October 27 2010

Women Want Jobs, Not Unemployment Checks

Carrie L. Lukas

IWF has already written about the recent NEC report on women and the economy (see here and here).   But here's one aspect of the report that hasn't been mentioned. In listing all of the ways that the Administration has been assisting women in the economy, the report highlights payments, such as unemployment benefits, that have gone to women. As the executive summary puts it:

In 2008 and 2009 women accounted for 40 percent of Unemployment Insurance recipients, making this program extremely important to the economic health of women and their families. From July 2008 to August 2010 about 6.9 million women were helped by the extensions of unemployment benefits.

Over $13.6 billion in economic recovery payments of $250 each were provided to seniors and veterans. A significant percentage of these payments have gone directly into the hands of women.

Certainly, the existence of unemployment benefits has benefited women who are out of work (and, if we are going with this logic, much of the 60 percent of unemployment benefits that went to men also benefited women since many men and women's finances are intertwined). And, in the world of Keynesian logic, their ability to spend this money and buy things has helped prop up businesses that might have otherwise failed.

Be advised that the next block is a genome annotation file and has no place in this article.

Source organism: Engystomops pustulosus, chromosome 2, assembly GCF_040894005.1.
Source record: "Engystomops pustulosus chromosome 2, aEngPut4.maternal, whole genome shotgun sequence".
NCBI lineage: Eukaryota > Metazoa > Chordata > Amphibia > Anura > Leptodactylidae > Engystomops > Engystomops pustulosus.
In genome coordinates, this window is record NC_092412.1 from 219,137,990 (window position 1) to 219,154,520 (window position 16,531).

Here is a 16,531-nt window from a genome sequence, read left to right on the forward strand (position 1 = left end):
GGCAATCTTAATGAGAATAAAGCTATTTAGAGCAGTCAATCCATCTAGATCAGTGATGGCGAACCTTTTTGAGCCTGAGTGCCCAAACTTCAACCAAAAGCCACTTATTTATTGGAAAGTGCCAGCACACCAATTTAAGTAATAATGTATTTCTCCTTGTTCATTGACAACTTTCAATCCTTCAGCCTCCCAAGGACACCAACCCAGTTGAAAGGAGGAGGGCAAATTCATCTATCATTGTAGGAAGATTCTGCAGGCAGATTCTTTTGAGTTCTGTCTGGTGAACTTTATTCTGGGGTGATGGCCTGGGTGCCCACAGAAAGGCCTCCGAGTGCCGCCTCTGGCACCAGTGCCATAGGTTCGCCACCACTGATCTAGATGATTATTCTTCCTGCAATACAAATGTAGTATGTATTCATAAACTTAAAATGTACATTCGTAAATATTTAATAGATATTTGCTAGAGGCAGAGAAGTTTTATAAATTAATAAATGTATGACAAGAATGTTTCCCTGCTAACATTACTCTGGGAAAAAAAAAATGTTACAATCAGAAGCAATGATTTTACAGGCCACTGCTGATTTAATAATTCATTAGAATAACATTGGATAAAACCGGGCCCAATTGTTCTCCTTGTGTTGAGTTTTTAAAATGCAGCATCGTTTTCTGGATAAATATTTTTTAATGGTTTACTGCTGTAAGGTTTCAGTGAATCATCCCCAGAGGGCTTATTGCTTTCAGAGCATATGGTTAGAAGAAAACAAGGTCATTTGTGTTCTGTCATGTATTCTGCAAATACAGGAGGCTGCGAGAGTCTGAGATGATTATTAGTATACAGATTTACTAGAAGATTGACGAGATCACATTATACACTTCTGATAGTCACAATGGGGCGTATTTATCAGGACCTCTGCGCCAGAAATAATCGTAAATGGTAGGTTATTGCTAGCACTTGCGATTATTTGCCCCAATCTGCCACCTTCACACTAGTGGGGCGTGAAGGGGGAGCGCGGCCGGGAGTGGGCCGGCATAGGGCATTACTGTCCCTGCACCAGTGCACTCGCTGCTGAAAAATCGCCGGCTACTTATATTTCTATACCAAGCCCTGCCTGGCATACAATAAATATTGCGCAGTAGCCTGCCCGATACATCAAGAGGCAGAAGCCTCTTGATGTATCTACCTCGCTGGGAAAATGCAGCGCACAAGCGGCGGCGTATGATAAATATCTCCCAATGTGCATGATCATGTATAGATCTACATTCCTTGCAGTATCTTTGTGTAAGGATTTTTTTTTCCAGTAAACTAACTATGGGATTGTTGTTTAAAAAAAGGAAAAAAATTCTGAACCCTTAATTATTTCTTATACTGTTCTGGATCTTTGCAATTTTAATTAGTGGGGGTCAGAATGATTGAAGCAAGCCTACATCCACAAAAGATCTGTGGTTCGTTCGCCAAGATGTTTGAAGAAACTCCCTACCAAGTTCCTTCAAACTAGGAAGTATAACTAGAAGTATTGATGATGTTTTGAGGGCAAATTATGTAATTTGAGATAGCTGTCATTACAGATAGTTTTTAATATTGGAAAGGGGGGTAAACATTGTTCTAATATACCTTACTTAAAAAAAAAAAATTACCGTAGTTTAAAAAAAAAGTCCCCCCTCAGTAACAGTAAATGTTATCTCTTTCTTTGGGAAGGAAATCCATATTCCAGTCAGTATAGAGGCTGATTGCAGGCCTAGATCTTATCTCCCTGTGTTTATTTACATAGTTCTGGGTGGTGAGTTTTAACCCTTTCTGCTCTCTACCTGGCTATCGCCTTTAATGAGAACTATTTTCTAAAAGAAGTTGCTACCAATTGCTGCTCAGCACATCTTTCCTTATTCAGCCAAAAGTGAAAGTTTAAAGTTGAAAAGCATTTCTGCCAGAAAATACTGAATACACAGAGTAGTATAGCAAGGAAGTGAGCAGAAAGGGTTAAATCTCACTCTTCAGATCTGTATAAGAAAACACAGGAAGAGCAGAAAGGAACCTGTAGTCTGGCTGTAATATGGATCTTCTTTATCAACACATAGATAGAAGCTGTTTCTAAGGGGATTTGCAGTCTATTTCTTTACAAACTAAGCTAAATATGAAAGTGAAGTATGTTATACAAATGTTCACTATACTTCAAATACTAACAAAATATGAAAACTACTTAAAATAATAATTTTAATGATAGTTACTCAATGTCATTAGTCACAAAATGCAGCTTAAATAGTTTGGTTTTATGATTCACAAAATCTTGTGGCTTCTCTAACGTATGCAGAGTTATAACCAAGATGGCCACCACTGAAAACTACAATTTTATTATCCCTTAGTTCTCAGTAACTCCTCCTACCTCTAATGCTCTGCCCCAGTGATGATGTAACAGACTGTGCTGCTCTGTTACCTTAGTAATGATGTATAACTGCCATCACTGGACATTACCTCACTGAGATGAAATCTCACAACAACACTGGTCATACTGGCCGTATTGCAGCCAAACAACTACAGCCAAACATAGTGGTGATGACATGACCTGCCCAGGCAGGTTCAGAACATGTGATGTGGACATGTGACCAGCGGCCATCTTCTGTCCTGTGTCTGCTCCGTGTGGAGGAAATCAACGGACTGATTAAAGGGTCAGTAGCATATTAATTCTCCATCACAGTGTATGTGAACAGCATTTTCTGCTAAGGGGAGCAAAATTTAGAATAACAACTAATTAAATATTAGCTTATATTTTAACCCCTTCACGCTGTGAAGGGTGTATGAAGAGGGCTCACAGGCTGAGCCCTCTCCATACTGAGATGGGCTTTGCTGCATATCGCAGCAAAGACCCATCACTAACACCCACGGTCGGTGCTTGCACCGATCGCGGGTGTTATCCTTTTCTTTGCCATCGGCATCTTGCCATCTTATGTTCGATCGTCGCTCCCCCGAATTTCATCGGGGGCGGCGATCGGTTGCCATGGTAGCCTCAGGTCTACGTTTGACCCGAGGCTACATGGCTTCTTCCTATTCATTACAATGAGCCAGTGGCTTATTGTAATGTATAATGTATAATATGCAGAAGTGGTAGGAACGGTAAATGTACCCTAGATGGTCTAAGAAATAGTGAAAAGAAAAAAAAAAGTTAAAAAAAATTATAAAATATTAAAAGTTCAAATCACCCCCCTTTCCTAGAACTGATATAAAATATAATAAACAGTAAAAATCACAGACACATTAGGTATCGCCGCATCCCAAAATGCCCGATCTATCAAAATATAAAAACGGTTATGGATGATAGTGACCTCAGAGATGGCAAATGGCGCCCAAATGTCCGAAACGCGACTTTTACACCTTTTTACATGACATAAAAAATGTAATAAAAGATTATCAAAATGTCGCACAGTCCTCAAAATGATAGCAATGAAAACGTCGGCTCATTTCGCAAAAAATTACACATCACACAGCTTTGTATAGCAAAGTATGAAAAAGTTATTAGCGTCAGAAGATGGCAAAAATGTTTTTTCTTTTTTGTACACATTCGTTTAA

Yet the pervasiveness of transfer payments like unemployment is hardly something for the Administration to brag about. In fact, the scope of unemployment benefits-with nearly 7 million women receiving payments-could also be understood as evidence of their economic policies' failure.

Women want jobs to be available, not unemployment checks. Sending out unemployment checks is at best band-aid economic policy. It would be much better for the Administration to focus on why it is that there is so much unemployment in the first place and try to bring down barriers to private sector job creation than to have to find ways to ameliorate the effects of joblessness.

Unfortunately, the Administration's policy prescription of choice for creating jobs (dumping federal government money into state and local government's and public work projects) has proven a bust. Time to try something new perhaps? This report suggests the Administration doesn't think so, but voters seem to have a different opinion.

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